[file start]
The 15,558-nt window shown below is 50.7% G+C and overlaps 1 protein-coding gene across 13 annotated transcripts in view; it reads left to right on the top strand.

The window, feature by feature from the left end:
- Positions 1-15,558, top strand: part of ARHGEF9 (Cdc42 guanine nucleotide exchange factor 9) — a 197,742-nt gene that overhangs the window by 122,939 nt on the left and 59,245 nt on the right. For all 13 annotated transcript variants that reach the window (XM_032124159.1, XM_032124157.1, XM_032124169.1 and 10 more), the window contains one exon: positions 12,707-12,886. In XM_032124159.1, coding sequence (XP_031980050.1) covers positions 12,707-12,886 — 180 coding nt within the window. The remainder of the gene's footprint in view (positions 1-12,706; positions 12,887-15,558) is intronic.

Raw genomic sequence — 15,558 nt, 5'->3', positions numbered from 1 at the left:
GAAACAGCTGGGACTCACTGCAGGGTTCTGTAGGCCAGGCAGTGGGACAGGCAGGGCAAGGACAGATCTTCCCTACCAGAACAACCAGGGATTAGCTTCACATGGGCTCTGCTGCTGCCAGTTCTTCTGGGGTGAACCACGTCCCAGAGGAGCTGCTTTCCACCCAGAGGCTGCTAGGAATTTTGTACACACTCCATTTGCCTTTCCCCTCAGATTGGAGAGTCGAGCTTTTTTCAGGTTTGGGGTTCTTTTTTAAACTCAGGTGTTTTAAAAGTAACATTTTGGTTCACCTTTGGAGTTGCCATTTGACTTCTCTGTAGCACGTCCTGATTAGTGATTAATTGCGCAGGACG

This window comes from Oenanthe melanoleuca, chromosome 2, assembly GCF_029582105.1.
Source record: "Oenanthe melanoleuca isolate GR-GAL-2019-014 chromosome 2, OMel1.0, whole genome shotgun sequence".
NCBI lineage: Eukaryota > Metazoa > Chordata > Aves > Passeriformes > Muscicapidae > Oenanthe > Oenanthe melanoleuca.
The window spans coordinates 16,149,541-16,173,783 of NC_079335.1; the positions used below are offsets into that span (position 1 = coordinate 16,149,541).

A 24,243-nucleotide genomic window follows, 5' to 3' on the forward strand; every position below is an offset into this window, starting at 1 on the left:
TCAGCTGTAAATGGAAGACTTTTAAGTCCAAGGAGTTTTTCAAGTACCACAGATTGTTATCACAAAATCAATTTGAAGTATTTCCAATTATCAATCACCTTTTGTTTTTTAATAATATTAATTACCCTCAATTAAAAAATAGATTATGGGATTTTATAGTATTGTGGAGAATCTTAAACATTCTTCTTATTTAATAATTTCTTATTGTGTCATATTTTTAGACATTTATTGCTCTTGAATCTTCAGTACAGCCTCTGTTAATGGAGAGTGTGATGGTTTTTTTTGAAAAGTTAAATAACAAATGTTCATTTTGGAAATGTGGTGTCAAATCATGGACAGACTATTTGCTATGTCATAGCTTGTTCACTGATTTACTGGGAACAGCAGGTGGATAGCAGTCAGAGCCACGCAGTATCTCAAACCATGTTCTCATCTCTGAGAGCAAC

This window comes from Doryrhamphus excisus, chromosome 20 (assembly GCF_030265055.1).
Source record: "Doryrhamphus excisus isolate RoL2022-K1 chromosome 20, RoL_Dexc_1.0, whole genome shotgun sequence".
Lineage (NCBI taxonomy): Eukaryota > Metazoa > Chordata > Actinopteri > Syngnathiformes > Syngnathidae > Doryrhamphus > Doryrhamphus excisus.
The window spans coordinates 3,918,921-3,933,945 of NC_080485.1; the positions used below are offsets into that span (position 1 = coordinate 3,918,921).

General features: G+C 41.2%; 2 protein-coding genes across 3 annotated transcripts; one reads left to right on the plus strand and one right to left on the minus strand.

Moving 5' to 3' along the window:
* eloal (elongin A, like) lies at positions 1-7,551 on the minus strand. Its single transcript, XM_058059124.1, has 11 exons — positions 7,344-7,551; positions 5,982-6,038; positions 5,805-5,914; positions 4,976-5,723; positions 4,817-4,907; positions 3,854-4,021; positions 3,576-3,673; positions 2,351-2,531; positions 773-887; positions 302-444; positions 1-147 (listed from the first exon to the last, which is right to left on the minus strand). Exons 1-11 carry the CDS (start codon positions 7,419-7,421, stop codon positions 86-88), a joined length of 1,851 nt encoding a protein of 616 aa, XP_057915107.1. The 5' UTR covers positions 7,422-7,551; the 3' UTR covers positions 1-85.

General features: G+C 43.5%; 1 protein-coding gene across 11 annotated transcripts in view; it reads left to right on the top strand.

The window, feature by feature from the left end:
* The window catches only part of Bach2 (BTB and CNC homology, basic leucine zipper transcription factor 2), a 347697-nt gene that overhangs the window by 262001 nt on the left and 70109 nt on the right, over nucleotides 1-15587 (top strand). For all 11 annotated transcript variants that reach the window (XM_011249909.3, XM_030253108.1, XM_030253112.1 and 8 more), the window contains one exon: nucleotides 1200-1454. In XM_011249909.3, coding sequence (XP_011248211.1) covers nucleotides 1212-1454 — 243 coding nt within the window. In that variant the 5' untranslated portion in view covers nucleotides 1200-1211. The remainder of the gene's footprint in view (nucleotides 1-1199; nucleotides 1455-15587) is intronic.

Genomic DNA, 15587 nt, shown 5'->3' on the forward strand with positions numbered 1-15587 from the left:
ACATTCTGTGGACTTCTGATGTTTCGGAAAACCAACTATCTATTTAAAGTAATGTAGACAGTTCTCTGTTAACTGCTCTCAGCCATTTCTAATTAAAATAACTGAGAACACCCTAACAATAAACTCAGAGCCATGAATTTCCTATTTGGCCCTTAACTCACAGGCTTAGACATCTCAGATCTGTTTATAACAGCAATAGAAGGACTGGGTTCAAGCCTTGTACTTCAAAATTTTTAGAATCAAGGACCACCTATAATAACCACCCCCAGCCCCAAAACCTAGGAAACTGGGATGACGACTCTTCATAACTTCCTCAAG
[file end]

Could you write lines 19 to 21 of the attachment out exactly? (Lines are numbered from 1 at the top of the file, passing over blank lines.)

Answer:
General features: G+C 43.5%; 1 protein-coding gene across 11 annotated transcripts in view; it reads left to right on the top strand.

The window, feature by feature from the left end:
* The window catches only part of Bach2 (BTB and CNC homology, basic leucine zipper transcription factor 2), a 347697-nt gene that overhangs the window by 262001 nt on the left and 70109 nt on the right, over nucleotides 1-15587 (top strand). For all 11 annotated transcript variants that reach the window (XM_011249909.3, XM_030253108.1, XM_030253112.1 and 8 more), the window contains one exon: nucleotides 1200-1454. In XM_011249909.3, coding sequence (XP_011248211.1) covers nucleotides 1212-1454 — 243 coding nt within the window. In that variant the 5' untranslated portion in view covers nucleotides 1200-1211. The remainder of the gene's footprint in view (nucleotides 1-1199; nucleotides 1455-15587) is intronic.